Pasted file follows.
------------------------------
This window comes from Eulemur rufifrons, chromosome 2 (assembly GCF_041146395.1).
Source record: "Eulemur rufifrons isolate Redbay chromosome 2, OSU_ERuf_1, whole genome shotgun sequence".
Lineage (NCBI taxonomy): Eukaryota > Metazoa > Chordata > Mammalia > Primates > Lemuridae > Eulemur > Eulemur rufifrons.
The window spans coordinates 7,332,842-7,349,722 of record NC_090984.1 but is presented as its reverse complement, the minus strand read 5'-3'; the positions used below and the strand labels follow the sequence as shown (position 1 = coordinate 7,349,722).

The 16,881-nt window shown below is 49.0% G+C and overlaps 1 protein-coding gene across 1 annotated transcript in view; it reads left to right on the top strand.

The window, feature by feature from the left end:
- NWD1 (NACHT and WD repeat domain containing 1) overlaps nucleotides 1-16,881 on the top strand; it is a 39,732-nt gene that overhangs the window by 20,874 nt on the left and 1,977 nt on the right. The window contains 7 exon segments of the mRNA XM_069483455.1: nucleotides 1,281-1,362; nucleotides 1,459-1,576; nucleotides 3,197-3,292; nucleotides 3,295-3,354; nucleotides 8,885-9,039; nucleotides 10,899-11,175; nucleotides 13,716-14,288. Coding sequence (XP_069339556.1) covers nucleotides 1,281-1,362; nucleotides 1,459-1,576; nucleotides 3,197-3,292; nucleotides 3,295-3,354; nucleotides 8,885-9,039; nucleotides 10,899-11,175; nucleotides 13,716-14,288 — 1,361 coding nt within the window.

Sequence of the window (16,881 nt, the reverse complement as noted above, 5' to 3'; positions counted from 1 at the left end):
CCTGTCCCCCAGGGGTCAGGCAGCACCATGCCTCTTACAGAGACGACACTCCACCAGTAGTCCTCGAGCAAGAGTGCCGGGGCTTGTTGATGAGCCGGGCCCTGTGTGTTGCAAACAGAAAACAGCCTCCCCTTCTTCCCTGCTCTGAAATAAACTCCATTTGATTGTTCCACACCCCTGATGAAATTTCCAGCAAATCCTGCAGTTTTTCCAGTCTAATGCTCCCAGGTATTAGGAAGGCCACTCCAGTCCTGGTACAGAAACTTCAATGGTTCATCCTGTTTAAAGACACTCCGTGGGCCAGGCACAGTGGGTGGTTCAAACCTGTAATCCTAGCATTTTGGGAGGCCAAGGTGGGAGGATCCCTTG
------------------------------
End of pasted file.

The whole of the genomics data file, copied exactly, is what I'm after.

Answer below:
This window comes from Eulemur rufifrons, chromosome 2 (assembly GCF_041146395.1).
Source record: "Eulemur rufifrons isolate Redbay chromosome 2, OSU_ERuf_1, whole genome shotgun sequence".
Lineage (NCBI taxonomy): Eukaryota > Metazoa > Chordata > Mammalia > Primates > Lemuridae > Eulemur > Eulemur rufifrons.
The window spans coordinates 7,332,842-7,349,722 of record NC_090984.1 but is presented as its reverse complement, the minus strand read 5'-3'; the positions used below and the strand labels follow the sequence as shown (position 1 = coordinate 7,349,722).

The 16,881-nt window shown below is 49.0% G+C and overlaps 1 protein-coding gene across 1 annotated transcript in view; it reads left to right on the top strand.

The window, feature by feature from the left end:
- NWD1 (NACHT and WD repeat domain containing 1) overlaps nucleotides 1-16,881 on the top strand; it is a 39,732-nt gene that overhangs the window by 20,874 nt on the left and 1,977 nt on the right. The window contains 7 exon segments of the mRNA XM_069483455.1: nucleotides 1,281-1,362; nucleotides 1,459-1,576; nucleotides 3,197-3,292; nucleotides 3,295-3,354; nucleotides 8,885-9,039; nucleotides 10,899-11,175; nucleotides 13,716-14,288. Coding sequence (XP_069339556.1) covers nucleotides 1,281-1,362; nucleotides 1,459-1,576; nucleotides 3,197-3,292; nucleotides 3,295-3,354; nucleotides 8,885-9,039; nucleotides 10,899-11,175; nucleotides 13,716-14,288 — 1,361 coding nt within the window.

Sequence of the window (16,881 nt, the reverse complement as noted above, 5' to 3'; positions counted from 1 at the left end):
CCTGTCCCCCAGGGGTCAGGCAGCACCATGCCTCTTACAGAGACGACACTCCACCAGTAGTCCTCGAGCAAGAGTGCCGGGGCTTGTTGATGAGCCGGGCCCTGTGTGTTGCAAACAGAAAACAGCCTCCCCTTCTTCCCTGCTCTGAAATAAACTCCATTTGATTGTTCCACACCCCTGATGAAATTTCCAGCAAATCCTGCAGTTTTTCCAGTCTAATGCTCCCAGGTATTAGGAAGGCCACTCCAGTCCTGGTACAGAAACTTCAATGGTTCATCCTGTTTAAAGACACTCCGTGGGCCAGGCACAGTGGGTGGTTCAAACCTGTAATCCTAGCATTTTGGGAGGCCAAGGTGGGAGGATCCCTTG